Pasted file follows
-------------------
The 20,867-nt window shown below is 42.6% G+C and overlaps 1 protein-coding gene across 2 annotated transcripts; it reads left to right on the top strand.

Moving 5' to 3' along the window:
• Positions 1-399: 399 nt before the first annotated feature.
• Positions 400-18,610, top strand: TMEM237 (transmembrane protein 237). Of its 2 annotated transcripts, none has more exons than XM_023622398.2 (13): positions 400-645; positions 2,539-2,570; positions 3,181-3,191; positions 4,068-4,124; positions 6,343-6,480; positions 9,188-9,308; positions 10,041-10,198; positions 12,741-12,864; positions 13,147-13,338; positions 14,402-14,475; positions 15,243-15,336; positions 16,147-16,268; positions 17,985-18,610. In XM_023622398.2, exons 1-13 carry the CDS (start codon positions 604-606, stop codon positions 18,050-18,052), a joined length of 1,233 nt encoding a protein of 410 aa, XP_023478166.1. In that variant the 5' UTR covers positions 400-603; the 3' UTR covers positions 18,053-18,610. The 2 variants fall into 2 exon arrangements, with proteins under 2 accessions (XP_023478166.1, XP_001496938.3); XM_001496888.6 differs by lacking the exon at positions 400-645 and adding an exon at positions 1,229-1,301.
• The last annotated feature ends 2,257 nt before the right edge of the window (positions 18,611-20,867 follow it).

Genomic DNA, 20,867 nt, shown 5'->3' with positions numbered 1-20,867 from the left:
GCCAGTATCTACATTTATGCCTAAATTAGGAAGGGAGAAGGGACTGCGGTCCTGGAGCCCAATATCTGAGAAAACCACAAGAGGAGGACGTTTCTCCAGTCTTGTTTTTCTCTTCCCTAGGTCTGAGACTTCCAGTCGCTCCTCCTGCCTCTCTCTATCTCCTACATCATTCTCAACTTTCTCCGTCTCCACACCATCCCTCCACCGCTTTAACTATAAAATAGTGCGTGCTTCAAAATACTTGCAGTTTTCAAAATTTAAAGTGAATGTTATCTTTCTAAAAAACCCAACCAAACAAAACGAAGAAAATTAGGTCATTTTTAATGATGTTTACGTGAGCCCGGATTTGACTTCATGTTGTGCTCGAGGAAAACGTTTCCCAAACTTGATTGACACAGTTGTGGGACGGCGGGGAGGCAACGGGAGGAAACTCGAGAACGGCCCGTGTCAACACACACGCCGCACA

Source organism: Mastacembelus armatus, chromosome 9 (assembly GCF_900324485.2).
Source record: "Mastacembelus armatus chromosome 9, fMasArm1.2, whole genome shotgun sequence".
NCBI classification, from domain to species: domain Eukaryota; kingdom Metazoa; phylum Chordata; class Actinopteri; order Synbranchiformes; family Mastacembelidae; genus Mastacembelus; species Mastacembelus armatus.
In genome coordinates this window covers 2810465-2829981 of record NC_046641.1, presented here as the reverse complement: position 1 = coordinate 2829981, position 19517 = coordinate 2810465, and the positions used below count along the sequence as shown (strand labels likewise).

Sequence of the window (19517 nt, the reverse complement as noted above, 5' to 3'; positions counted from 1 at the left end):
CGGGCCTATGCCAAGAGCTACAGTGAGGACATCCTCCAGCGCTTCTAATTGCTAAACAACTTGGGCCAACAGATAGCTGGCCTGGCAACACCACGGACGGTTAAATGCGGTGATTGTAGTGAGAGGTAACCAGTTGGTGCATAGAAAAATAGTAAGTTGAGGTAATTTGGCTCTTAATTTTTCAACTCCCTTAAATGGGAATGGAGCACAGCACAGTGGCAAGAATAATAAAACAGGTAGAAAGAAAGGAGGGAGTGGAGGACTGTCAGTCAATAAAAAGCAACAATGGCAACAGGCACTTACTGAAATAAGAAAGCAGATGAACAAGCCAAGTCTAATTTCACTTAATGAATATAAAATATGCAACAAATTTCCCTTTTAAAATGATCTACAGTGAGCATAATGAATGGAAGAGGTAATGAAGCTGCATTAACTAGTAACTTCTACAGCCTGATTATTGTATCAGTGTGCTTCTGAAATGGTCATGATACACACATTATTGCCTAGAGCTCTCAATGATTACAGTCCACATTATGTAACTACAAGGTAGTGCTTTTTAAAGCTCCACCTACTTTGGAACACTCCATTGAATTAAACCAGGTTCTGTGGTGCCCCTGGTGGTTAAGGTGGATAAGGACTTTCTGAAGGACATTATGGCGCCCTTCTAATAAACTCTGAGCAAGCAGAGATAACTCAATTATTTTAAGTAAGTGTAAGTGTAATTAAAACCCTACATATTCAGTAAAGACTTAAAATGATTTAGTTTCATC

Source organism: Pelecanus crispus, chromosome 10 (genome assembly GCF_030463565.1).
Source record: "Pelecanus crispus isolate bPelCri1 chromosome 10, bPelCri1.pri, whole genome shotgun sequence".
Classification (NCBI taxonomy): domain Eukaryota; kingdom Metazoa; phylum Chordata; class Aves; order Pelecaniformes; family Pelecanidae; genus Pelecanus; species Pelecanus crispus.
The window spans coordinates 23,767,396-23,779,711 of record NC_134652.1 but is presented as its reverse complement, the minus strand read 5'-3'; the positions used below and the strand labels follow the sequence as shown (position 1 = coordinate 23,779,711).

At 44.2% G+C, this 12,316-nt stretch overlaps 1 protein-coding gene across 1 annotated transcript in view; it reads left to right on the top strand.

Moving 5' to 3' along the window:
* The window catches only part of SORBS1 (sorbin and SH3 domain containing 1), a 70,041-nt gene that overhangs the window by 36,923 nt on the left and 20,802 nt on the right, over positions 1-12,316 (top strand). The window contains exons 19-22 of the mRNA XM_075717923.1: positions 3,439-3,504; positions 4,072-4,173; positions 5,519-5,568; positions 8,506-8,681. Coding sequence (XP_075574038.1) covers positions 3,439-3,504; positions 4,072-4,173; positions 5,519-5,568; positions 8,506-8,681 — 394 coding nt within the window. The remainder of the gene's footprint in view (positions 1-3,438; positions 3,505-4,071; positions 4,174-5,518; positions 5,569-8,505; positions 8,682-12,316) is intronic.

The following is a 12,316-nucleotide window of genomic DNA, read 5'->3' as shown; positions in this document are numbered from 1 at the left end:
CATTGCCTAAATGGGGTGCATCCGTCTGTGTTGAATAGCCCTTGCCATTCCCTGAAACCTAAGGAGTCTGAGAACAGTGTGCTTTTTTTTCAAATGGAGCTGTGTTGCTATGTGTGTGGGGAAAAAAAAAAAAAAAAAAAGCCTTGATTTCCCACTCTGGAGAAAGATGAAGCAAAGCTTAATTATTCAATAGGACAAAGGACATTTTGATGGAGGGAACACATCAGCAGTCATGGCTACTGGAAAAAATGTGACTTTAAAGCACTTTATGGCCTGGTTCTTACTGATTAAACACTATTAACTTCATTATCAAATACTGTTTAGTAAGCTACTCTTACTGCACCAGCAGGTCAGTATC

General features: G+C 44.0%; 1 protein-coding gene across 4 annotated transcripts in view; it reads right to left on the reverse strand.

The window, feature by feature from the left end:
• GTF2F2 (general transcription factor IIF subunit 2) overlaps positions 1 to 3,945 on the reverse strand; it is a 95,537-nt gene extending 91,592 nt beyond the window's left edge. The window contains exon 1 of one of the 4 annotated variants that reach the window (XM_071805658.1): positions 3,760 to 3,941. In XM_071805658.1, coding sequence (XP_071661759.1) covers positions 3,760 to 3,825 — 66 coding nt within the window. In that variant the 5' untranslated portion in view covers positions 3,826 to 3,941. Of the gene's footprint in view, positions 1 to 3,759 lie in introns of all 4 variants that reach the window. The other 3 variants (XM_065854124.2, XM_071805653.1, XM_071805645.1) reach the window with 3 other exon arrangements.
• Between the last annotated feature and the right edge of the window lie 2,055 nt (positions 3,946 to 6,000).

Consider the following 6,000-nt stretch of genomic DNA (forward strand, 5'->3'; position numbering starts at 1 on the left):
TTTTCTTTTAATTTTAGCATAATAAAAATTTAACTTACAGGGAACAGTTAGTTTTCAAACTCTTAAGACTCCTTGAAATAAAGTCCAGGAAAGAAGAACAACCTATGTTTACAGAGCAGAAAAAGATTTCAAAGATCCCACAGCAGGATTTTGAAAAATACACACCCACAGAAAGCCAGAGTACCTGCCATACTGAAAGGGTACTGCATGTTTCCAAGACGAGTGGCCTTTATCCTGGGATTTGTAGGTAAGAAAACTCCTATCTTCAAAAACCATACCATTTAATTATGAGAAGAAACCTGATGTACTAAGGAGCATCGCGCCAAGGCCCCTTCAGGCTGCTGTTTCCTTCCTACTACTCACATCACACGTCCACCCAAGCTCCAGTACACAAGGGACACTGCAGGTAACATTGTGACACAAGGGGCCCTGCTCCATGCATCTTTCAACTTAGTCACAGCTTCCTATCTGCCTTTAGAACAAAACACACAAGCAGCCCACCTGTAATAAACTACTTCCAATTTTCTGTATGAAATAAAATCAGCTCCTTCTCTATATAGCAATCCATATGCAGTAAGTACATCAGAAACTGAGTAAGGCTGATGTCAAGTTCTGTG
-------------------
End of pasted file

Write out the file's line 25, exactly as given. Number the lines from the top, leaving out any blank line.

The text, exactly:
• GTF2F2 (general transcription factor IIF subunit 2) overlaps positions 1 to 3,945 on the reverse strand; it is a 95,537-nt gene extending 91,592 nt beyond the window's left edge. The window contains exon 1 of one of the 4 annotated variants that reach the window (XM_071805658.1): positions 3,760 to 3,941. In XM_071805658.1, coding sequence (XP_071661759.1) covers positions 3,760 to 3,825 — 66 coding nt within the window. In that variant the 5' untranslated portion in view covers positions 3,826 to 3,941. Of the gene's footprint in view, positions 1 to 3,759 lie in introns of all 4 variants that reach the window. The other 3 variants (XM_065854124.2, XM_071805653.1, XM_071805645.1) reach the window with 3 other exon arrangements.